Big Bug Surprise

Big Bug Surprise

4.0 1
by Julia Gran
     
 


Think DIARY OF A WORM meets OLIVIA....
Introducing Prunella--an irresistibly irrepressible, independent, bug-loving little girl, sure to create quite a buzz!

Prunella is aflutter to share her big bug surprise at show-and-tell. But suddenly, the classroom is abuzz with an even bigger bug surprise! A swarm of bees has invaded! With her teacher and her

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Overview


Think DIARY OF A WORM meets OLIVIA....
Introducing Prunella--an irresistibly irrepressible, independent, bug-loving little girl, sure to create quite a buzz!

Prunella is aflutter to share her big bug surprise at show-and-tell. But suddenly, the classroom is abuzz with an even bigger bug surprise! A swarm of bees has invaded! With her teacher and her classmates frantic, can Prunella's buggy know-how save the day? Luckily, Prunella has an idea. And like a true queen, she leads the bees safely to a new hive. Her teacher is impressed! Her classmates cheer! But what does Prunella do? She shares more bug facts, of course, and her audience couldn't beeeee more delighted.

Editorial Reviews

Publishers Weekly
Pint-size Prunella is the authority on all things insect in this delightful paper-over-board volume. Gran (Princess Penelope) draws Prunella herself with massive bug eyes, wing-like arms, a ladybug dress and hair ribbons that protrude like antennae. The heroine inhabits a room outfitted with a variety of buggy furnishings (a bee-shaped clock, a chair with a back resembling a ladybug) and home to many winged and six-legged creatures (an ant farm and, in the book's denouement, a dung beetle). Not surprisingly, no one seems to have the time-or the inclination-to share in Prunella's interest. But when she finally gets her moment in the sun (involving a homeless colony of bees), Prunella offers a solution that saves the day. Finally, she gets what she was hoping for: an appreciative audience. Gran nicely portrays a heroine whose passion is its own reward. Ages 4-8. (Feb.) Copyright 2007 Reed Business Information.
Children's Literature - Kristin Harris
Prunella loves insects. She has quite a menagerie in her room. Today she is busy trying to decide which of her insects she will take to school for show-and-tell. She tries to share her knowledge and enthusiasm for insects with her parents, but they are reading the morning paper and just cant be bothered. She tries to talk to the bus driver about dragonflies, but he is busy driving. Even Ms. Mantis wants her to wait until show-and-tell to see what she has brought to school. Prunella must wait and wait until it is her turn. Just as she is about to come to the front of the class a bug flies in the window. It is a queen bee and Prunella knows that a queen bee never flies alone. Here come a swarm of bees flying into the classroom. Ms. Mantis and the students panic when they see all of those bees. Prunella quickly grabs her jelly sandwich, wraps herself in a sheet and leads the bees outside. She takes them to a tree that is perfect for their new hive. Now everyone is interested in listening to what Prunella has to say about insects. She has a chance to show off the insect she brought to class, a dung beetle. Prunella tells her classmates that they are natures pooper-scoopers. The students are really grossed out, but of course want Prunella to tell them more.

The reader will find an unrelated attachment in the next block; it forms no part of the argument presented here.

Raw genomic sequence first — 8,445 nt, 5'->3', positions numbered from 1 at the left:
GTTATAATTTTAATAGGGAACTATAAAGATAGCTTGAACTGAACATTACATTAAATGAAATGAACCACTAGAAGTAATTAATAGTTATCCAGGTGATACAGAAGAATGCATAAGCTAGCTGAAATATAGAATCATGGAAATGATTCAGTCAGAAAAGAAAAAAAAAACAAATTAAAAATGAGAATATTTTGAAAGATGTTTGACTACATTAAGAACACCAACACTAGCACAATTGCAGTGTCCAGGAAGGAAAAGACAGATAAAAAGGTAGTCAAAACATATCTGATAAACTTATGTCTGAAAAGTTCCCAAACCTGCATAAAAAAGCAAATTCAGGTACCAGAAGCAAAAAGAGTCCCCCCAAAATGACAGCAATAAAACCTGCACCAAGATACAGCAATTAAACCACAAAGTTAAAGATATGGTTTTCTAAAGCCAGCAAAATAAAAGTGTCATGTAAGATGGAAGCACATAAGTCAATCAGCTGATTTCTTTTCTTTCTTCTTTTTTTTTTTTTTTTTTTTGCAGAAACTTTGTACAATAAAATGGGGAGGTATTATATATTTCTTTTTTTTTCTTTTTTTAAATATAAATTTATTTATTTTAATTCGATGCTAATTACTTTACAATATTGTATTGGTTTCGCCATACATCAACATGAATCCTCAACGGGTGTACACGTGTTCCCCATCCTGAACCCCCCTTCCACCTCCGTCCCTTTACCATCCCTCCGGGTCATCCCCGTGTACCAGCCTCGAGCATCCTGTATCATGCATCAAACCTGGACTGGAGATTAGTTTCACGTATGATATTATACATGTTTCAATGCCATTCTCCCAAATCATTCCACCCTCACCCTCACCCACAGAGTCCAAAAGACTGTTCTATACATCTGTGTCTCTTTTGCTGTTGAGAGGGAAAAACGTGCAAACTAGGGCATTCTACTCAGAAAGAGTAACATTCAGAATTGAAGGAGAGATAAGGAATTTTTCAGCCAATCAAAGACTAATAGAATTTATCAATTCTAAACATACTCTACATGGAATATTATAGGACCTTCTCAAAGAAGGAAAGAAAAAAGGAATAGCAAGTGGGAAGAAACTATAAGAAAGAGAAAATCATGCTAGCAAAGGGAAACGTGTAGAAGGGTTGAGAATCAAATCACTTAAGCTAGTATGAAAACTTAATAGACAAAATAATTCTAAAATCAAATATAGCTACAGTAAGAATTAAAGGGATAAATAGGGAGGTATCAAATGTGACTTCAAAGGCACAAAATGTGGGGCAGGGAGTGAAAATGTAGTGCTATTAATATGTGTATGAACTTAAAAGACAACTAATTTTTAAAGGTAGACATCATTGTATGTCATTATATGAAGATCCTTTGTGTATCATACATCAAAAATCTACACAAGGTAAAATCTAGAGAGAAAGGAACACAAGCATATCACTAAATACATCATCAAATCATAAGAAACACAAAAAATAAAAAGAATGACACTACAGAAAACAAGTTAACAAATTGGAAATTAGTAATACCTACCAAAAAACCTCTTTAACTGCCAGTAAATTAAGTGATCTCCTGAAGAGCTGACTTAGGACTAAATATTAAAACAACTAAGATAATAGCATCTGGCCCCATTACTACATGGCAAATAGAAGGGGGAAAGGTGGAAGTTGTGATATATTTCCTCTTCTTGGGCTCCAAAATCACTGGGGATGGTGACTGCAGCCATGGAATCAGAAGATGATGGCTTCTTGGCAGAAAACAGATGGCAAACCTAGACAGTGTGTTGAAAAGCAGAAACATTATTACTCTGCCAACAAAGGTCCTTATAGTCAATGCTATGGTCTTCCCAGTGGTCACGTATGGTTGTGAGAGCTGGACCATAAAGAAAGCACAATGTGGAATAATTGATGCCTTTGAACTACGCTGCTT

School Library Journal

K-Gr 3
Prunella knows a lot about bugs, but no one has time to listen—not her parents, the bus driver, or her teacher. She waits patiently for her turn at show-and-tell only to have a swarm of bees invade her classroom. When everyone else runs away, the quick-thinking child covers herself with a white sheet and leads the swarm to a new hive, all the while explaining the behavior of the insects. With peace restored, she wins the undivided attention of her classmates with her dung beetle, one of "nature's pooper-scoopers." Gran uses watercolors, dark outlines, and a cartoon style to bring Prunella's story to life. While her teacher and classmates sometimes fade into a monochromatic background, the girl stands out, resembling the bugs she loves. Her wispy hair, tied with red ribbons on either side of her large head, resembles spider legs. Her sleeves might be dragonfly wings, her skirt could be a ladybug, and her stockings are the black and yellow stripes of bee bodies. Reminiscent of Megan McDonald's Insects Are My Life (Scholastic, 1995), this book enlightens and informs with tidbits of information and a fact sheet. It's a clever introduction to entomology.
—Mary Jean SmithCopyright 2006 Reed Business Information.

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Product Details

ISBN-13:
9780439676090
Publisher:
Scholastic, Inc.
Publication date:
01/01/2007
Pages:
32
Product dimensions:
10.20(w) x 10.10(h) x 0.30(d)
Lexile:
AD610L (what's this?)
Age Range:
4 - 8 Years

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Big Bug Surprise 4 out of 5 based on 0 ratings. 1 reviews.
Anonymous More than 1 year ago
I received this book as a gift from the hospital after giving birth to my son. My son is 21 months old and loves this book as everyone in my family does. At first, I wasn't too fond of the drawings, but I grew to love the quirkiness. The story is simple but great! The subject is very easy to relate to. I love how the events turn out at the end. It is also informative (about bugs) in a nice way which makes it extra fun to read.